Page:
The quote I culled from her post talks specifically about the Iraq War. Is the U.S. military in Iraq fighting for our freedoms, as is so often claimed? I don't think so. I think if we never got involved in Iraq, we'd pretty much be the same as we are now. Maybe in less danger.

Some might assume that, if I make that claim, I'm slighting the service-men and -women serving, calling into question their motives or their honor. That I'm really a soldier-hater.

I don't see it that way. That someone would risk their lives for ideals -- American ideals of civic liberties -- is really a pretty cool thing. And absolutely necessary. That our military has knuckled under democratic rule is cooler still. In fact, I think today's US military is the best educated, most moral, thoughtful, and dedicated army in the history of the planet.

That is, they're products of our educational system, free discourse, and the ideas that live in our country.

It's the policy for which the military is used that bugs me. I think these people are being used for reasons that have nothing to do with libery or the Constitution. And that makes Iraq all the more abhorrent to me.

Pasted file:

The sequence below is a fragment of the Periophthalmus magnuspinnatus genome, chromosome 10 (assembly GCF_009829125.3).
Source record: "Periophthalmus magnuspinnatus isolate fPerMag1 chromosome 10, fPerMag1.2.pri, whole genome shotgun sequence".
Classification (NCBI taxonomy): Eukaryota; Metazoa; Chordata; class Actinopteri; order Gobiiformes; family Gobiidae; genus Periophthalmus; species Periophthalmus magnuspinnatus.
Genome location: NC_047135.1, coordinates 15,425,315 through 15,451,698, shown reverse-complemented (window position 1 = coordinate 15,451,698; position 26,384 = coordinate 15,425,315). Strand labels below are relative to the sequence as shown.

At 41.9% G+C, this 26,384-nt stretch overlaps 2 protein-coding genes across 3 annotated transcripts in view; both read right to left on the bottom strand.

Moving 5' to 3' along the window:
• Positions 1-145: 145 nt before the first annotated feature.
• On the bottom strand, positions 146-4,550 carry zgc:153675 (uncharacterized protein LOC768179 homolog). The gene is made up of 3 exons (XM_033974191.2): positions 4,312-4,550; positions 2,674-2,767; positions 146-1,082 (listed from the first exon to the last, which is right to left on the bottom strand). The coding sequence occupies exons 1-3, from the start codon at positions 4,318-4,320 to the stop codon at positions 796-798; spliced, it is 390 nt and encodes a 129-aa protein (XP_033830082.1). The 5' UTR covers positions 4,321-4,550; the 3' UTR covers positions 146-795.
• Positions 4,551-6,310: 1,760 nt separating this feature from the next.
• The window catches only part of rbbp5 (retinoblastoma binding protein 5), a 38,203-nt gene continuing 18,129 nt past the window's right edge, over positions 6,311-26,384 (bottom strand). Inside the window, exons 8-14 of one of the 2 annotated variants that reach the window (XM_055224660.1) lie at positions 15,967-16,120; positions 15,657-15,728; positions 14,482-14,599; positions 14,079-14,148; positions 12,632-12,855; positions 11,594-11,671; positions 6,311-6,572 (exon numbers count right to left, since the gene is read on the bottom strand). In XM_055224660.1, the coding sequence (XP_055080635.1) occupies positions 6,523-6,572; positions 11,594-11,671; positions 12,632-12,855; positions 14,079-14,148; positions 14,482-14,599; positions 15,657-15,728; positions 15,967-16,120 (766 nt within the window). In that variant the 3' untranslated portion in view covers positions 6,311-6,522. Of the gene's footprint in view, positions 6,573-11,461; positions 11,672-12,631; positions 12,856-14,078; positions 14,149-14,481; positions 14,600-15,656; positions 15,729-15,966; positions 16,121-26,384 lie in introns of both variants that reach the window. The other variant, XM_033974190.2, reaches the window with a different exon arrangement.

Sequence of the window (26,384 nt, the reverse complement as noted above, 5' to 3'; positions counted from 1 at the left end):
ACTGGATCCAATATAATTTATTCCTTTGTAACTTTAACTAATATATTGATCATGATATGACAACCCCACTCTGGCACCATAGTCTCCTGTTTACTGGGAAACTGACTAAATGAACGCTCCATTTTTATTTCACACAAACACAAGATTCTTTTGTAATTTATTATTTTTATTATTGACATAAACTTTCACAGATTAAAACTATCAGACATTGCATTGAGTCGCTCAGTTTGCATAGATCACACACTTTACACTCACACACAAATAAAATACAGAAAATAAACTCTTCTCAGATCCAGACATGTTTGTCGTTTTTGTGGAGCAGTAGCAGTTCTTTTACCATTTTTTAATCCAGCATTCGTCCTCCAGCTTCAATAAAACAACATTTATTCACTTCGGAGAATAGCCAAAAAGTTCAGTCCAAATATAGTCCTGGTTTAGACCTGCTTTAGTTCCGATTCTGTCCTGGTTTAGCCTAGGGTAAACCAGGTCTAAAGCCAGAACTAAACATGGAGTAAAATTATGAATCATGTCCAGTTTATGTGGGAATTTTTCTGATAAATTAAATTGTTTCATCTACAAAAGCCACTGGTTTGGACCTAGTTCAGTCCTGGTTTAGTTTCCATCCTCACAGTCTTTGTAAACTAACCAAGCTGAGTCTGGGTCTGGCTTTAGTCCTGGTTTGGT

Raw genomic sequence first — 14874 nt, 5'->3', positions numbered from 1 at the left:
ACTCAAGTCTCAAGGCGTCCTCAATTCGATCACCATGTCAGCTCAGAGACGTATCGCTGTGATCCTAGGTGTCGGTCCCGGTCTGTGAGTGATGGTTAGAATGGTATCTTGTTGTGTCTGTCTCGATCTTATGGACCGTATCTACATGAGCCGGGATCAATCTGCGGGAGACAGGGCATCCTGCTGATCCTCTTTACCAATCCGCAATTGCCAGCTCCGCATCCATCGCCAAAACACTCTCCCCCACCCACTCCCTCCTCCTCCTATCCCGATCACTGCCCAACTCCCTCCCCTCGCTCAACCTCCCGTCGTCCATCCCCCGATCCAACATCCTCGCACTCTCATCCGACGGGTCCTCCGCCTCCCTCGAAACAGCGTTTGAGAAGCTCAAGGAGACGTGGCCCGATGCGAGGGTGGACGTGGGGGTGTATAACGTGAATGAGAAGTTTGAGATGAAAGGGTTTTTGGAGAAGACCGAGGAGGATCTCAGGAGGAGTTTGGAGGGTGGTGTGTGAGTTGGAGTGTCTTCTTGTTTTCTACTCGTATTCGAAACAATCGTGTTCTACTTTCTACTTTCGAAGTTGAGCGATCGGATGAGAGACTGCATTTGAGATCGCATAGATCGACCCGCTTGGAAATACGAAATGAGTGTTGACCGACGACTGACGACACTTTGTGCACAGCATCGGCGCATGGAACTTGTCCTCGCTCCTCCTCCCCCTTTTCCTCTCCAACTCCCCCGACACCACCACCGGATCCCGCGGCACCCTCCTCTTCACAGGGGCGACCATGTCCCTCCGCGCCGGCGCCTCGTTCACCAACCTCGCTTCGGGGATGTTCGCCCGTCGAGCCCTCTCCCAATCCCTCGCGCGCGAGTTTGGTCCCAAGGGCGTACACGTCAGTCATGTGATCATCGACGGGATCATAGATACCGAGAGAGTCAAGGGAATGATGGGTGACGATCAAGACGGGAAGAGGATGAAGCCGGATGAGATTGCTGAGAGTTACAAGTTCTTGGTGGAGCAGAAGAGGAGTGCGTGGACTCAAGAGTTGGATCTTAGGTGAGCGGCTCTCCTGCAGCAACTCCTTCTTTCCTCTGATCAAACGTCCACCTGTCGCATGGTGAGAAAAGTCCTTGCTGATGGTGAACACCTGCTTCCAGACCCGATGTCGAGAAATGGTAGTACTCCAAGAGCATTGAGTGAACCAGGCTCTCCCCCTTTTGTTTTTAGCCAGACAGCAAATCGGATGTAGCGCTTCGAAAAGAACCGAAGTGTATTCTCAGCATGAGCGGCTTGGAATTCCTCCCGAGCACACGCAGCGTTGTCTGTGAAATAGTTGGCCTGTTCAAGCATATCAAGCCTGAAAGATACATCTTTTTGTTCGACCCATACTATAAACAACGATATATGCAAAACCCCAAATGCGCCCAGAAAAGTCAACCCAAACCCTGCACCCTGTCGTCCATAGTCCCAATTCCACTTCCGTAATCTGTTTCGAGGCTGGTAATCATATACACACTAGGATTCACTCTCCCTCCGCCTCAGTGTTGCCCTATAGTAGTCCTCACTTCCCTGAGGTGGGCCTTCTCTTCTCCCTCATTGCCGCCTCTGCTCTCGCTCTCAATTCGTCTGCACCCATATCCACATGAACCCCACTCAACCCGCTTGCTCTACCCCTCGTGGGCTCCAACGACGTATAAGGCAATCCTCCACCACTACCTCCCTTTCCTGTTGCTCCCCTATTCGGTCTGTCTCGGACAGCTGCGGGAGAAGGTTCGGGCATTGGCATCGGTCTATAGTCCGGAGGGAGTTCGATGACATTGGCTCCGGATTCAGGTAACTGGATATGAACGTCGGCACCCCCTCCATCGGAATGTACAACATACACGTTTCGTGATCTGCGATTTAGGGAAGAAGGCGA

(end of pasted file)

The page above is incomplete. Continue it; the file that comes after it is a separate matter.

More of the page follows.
As for what's wrong with discourse these days...well...accusing your ideological opponents of mental instability don't help much, eh?

Anonymous said...

If the military was as ruthless as some have insinuated they would move quickly to set an example by summary execution.

Don't smoke too close to that strawman buddy.

Thers said...

The military does not provide the "basic structure of stability" of the American system. The purpose of the military is to provide for defense against external threats. Allegiance to the Constitution does. The subordination of the military to civilian authority is a part of that structure. And, historically, it has been quite rare that external forces have posed anywhere near as great a threat to Constitutionally protected American liberties as have domestic forces.

If your only response is that the military could stage a coup, well, that strengthens my argument, not yours: the founders did not want a standing army for precisely that reason.